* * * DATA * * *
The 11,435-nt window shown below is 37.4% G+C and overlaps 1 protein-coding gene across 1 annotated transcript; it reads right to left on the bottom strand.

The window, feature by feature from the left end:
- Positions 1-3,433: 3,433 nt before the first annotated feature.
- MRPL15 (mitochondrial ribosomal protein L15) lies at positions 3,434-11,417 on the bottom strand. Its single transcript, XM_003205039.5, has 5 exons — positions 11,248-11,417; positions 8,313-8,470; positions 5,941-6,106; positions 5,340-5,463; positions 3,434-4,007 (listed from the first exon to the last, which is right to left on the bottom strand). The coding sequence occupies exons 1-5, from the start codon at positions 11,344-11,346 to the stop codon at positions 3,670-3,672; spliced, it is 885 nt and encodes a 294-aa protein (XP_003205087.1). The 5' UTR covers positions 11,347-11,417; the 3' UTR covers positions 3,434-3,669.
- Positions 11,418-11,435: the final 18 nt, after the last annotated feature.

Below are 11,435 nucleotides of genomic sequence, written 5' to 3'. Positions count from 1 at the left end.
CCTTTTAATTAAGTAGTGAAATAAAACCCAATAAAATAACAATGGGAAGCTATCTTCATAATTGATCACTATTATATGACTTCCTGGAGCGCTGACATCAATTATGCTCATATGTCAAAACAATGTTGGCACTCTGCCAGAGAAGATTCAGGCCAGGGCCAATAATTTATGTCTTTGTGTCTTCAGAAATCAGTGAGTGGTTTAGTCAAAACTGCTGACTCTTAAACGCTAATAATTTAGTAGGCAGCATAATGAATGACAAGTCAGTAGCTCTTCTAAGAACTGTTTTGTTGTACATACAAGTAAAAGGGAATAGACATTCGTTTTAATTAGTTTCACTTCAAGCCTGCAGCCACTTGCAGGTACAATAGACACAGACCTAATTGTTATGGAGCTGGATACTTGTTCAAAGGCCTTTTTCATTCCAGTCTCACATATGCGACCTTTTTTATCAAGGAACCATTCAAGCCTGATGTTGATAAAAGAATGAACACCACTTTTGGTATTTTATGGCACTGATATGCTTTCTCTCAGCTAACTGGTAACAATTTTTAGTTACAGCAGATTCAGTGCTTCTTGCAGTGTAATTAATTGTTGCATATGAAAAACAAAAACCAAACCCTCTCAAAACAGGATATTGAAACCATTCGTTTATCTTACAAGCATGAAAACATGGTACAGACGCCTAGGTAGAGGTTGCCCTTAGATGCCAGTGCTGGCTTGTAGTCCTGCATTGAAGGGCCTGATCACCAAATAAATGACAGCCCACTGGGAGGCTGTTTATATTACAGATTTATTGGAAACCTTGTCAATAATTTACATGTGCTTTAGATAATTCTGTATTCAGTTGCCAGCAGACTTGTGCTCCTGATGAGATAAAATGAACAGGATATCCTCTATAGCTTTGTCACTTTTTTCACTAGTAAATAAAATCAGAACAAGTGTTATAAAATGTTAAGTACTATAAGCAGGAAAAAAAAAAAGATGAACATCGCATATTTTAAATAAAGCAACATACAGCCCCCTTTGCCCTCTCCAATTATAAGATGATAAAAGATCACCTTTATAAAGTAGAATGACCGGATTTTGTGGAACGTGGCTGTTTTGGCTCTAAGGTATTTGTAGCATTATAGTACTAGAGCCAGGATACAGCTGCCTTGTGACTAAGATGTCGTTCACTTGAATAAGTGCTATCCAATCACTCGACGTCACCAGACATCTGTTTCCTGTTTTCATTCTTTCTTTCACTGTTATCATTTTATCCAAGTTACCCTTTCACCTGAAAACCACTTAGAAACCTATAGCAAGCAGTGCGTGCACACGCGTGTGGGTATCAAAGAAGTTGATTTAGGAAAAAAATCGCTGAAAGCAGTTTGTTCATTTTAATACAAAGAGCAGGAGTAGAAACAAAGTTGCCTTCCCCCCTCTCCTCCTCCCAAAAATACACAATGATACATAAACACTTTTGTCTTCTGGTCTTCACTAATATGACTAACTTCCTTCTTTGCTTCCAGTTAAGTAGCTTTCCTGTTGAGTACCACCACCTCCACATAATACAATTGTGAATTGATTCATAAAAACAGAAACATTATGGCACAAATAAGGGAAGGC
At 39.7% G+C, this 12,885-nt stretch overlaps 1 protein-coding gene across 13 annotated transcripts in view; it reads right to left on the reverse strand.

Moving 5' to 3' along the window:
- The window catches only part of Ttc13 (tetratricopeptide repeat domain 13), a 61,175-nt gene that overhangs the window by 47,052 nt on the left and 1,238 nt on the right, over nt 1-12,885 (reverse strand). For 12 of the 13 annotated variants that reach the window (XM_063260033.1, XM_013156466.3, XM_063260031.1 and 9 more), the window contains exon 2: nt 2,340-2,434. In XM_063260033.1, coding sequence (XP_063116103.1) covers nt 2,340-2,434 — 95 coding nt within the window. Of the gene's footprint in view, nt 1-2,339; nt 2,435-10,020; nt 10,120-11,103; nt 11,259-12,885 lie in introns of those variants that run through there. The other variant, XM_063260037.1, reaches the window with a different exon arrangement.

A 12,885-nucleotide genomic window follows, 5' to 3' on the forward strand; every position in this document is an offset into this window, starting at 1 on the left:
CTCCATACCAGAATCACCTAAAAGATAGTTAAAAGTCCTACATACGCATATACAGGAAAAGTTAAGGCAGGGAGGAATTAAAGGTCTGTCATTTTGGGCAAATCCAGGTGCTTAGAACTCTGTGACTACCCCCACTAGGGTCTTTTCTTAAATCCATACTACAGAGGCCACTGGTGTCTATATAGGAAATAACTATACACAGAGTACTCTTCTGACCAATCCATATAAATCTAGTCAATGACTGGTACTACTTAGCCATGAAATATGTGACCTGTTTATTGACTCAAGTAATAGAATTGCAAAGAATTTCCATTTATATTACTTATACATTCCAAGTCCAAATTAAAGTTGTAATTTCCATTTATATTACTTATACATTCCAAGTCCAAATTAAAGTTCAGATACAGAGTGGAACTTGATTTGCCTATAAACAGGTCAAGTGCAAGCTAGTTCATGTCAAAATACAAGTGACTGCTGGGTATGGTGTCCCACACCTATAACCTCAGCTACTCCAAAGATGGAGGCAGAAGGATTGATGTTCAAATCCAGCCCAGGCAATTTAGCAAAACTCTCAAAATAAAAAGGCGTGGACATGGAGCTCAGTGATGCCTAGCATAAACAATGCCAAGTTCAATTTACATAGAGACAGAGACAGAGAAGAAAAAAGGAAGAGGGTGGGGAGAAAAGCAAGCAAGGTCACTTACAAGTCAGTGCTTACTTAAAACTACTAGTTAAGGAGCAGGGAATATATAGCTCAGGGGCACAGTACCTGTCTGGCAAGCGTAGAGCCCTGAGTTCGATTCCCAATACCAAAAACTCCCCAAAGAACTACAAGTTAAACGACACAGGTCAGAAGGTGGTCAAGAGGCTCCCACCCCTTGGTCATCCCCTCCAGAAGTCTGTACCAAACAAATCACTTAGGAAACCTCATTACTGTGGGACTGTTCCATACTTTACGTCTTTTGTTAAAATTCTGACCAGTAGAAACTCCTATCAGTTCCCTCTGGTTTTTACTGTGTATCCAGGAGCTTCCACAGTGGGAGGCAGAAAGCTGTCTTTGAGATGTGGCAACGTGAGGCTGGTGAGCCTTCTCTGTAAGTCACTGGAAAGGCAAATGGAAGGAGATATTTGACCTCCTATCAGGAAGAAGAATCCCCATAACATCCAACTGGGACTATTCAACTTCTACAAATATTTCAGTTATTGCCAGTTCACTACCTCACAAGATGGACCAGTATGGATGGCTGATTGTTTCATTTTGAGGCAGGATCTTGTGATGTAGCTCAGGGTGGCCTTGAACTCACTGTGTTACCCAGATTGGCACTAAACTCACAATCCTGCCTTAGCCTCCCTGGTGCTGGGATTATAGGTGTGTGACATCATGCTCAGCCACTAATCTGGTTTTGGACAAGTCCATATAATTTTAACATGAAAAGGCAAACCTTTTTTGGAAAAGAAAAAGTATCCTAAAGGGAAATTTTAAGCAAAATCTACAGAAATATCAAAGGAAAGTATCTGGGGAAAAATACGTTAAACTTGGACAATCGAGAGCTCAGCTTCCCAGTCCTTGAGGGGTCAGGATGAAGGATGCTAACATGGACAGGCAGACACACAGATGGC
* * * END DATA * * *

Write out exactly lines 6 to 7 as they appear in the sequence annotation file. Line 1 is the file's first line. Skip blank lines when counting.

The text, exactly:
Below are 11,435 nucleotides of genomic sequence, written 5' to 3'. Positions count from 1 at the left end.
CCTTTTAATTAAGTAGTGAAATAAAACCCAATAAAATAACAATGGGAAGCTATCTTCATAATTGATCACTATTATATGACTTCCTGGAGCGCTGACATCAATTATGCTCATATGTCAAAACAATGTTGGCACTCTGCCAGAGAAGATTCAGGCCAGGGCCAATAATTTATGTCTTTGTGTCTTCAGAAATCAGTGAGTGGTTTAGTCAAAACTGCTGACTCTTAAACGCTAATAATTTAGTAGGCAGCATAATGAATGACAAGTCAGTAGCTCTTCTAAGAACTGTTTTGTTGTACATACAAGTAAAAGGGAATAGACATTCGTTTTAATTAGTTTCACTTCAAGCCTGCAGCCACTTGCAGGTACAATAGACACAGACCTAATTGTTATGGAGCTGGATACTTGTTCAAAGGCCTTTTTCATTCCAGTCTCACATATGCGACCTTTTTTATCAAGGAACCATTCAAGCCTGATGTTGATAAAAGAATGAACACCACTTTTGGTATTTTATGGCACTGATATGCTTTCTCTCAGCTAACTGGTAACAATTTTTAGTTACAGCAGATTCAGTGCTTCTTGCAGTGTAATTAATTGTTGCATATGAAAAACAAAAACCAAACCCTCTCAAAACAGGATATTGAAACCATTCGTTTATCTTACAAGCATGAAAACATGGTACAGACGCCTAGGTAGAGGTTGCCCTTAGATGCCAGTGCTGGCTTGTAGTCCTGCATTGAAGGGCCTGATCACCAAATAAATGACAGCCCACTGGGAGGCTGTTTATATTACAGATTTATTGGAAACCTTGTCAATAATTTACATGTGCTTTAGATAATTCTGTATTCAGTTGCCAGCAGACTTGTGCTCCTGATGAGATAAAATGAACAGGATATCCTCTATAGCTTTGTCACTTTTTTCACTAGTAAATAAAATCAGAACAAGTGTTATAAAATGTTAAGTACTATAAGCAGGAAAAAAAAAAAGATGAACATCGCATATTTTAAATAAAGCAACATACAGCCCCCTTTGCCCTCTCCAATTATAAGATGATAAAAGATCACCTTTATAAAGTAGAATGACCGGATTTTGTGGAACGTGGCTGTTTTGGCTCTAAGGTATTTGTAGCATTATAGTACTAGAGCCAGGATACAGCTGCCTTGTGACTAAGATGTCGTTCACTTGAATAAGTGCTATCCAATCACTCGACGTCACCAGACATCTGTTTCCTGTTTTCATTCTTTCTTTCACTGTTATCATTTTATCCAAGTTACCCTTTCACCTGAAAACCACTTAGAAACCTATAGCAAGCAGTGCGTGCACACGCGTGTGGGTATCAAAGAAGTTGATTTAGGAAAAAAATCGCTGAAAGCAGTTTGTTCATTTTAATACAAAGAGCAGGAGTAGAAACAAAGTTGCCTTCCCCCCTCTCCTCCTCCCAAAAATACACAATGATACATAAACACTTTTGTCTTCTGGTCTTCACTAATATGACTAACTTCCTTCTTTGCTTCCAGTTAAGTAGCTTTCCTGTTGAGTACCACCACCTCCACATAATACAATTGTGAATTGATTCATAAAAACAGAAACATTATGGCACAAATAAGGGAAGGC